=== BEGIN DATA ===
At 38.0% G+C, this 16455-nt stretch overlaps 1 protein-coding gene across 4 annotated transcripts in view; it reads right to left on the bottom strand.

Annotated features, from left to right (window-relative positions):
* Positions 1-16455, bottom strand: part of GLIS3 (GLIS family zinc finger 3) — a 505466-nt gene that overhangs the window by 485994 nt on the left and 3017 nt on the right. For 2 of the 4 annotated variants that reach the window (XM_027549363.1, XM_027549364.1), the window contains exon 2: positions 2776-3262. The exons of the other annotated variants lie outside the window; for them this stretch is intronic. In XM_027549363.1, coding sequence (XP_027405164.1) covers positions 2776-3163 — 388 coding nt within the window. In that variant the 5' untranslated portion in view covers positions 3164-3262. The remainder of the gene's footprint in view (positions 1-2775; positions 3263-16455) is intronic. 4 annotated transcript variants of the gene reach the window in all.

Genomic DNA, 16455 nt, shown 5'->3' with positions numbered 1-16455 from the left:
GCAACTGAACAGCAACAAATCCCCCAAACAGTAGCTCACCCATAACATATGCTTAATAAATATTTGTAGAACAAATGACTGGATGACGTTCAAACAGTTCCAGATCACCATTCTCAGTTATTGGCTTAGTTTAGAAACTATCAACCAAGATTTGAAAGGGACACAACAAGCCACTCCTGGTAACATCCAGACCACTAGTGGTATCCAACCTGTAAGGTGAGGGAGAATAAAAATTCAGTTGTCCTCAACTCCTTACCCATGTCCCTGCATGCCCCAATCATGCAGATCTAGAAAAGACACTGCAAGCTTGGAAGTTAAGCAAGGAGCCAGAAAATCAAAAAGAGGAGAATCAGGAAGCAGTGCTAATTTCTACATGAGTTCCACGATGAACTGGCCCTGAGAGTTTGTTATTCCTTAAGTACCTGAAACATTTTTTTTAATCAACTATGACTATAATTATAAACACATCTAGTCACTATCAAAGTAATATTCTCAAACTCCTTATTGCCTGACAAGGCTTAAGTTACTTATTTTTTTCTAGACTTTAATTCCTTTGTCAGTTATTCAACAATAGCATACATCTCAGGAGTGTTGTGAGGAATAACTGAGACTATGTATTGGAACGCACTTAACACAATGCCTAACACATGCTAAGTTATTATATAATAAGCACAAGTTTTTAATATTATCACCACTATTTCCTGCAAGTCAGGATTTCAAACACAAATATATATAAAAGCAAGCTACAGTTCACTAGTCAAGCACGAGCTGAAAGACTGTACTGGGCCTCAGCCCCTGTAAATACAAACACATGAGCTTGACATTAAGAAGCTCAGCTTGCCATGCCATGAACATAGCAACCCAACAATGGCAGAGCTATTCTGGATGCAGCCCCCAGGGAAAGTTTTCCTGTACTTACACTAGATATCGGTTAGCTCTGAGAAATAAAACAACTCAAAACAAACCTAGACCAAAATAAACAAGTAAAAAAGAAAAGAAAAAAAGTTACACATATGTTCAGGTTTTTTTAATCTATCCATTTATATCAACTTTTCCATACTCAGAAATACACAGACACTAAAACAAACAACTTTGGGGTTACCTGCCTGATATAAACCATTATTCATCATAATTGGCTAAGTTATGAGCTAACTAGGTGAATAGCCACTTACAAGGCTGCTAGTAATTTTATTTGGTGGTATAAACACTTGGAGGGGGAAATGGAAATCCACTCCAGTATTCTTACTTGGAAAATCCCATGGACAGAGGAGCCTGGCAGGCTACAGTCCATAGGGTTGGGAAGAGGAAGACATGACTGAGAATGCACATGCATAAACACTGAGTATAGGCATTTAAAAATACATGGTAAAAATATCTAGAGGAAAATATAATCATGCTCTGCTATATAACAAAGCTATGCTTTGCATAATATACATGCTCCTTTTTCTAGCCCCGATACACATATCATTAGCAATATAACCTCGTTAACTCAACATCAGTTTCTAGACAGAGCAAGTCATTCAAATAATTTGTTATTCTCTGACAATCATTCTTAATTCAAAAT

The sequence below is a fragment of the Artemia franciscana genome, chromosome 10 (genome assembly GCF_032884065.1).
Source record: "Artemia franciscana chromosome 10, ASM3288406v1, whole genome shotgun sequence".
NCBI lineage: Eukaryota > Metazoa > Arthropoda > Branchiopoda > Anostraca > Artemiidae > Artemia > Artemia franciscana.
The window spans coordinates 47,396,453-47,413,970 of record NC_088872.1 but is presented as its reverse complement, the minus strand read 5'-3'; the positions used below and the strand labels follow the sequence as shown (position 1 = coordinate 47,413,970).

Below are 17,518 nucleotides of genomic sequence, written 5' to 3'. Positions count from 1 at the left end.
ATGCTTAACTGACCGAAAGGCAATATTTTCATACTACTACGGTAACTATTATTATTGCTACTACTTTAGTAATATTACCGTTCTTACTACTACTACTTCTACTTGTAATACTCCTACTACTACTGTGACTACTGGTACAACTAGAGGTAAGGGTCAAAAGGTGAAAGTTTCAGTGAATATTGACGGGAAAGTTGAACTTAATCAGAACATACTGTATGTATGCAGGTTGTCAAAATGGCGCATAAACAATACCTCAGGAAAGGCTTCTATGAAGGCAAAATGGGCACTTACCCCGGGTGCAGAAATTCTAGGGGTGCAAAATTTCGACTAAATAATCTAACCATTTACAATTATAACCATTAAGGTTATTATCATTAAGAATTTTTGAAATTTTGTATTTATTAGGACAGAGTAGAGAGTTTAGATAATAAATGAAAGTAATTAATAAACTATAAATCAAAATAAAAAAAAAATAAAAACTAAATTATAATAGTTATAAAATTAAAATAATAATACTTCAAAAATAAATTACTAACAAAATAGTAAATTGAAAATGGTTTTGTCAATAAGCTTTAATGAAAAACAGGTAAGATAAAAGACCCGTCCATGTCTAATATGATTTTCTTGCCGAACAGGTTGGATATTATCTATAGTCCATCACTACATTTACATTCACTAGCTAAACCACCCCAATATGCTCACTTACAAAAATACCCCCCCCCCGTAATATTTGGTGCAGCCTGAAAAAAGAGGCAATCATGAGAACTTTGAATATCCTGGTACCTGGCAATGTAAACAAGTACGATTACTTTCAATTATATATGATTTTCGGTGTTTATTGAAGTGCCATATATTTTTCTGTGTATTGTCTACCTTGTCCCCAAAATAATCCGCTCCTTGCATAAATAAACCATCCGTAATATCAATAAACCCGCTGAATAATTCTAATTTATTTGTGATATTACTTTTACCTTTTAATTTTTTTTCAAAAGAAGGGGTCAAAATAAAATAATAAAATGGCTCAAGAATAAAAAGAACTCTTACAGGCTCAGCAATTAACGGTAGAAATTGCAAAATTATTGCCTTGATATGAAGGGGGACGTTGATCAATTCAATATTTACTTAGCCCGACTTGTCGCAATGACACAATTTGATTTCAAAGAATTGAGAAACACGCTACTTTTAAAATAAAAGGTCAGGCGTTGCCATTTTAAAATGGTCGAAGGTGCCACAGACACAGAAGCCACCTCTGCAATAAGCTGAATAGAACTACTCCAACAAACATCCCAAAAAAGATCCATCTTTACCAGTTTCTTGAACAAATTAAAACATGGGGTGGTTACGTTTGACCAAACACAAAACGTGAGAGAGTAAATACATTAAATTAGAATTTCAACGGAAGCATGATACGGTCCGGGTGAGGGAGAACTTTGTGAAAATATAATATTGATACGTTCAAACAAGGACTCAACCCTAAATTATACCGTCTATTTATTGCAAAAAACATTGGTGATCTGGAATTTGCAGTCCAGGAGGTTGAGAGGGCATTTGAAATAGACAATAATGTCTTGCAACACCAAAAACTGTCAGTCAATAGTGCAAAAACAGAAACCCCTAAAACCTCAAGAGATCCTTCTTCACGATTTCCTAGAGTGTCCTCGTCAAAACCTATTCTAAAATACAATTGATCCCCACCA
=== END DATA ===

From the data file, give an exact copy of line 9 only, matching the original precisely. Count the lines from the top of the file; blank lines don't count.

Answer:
The window spans coordinates 47,396,453-47,413,970 of record NC_088872.1 but is presented as its reverse complement, the minus strand read 5'-3'; the positions used below and the strand labels follow the sequence as shown (position 1 = coordinate 47,413,970).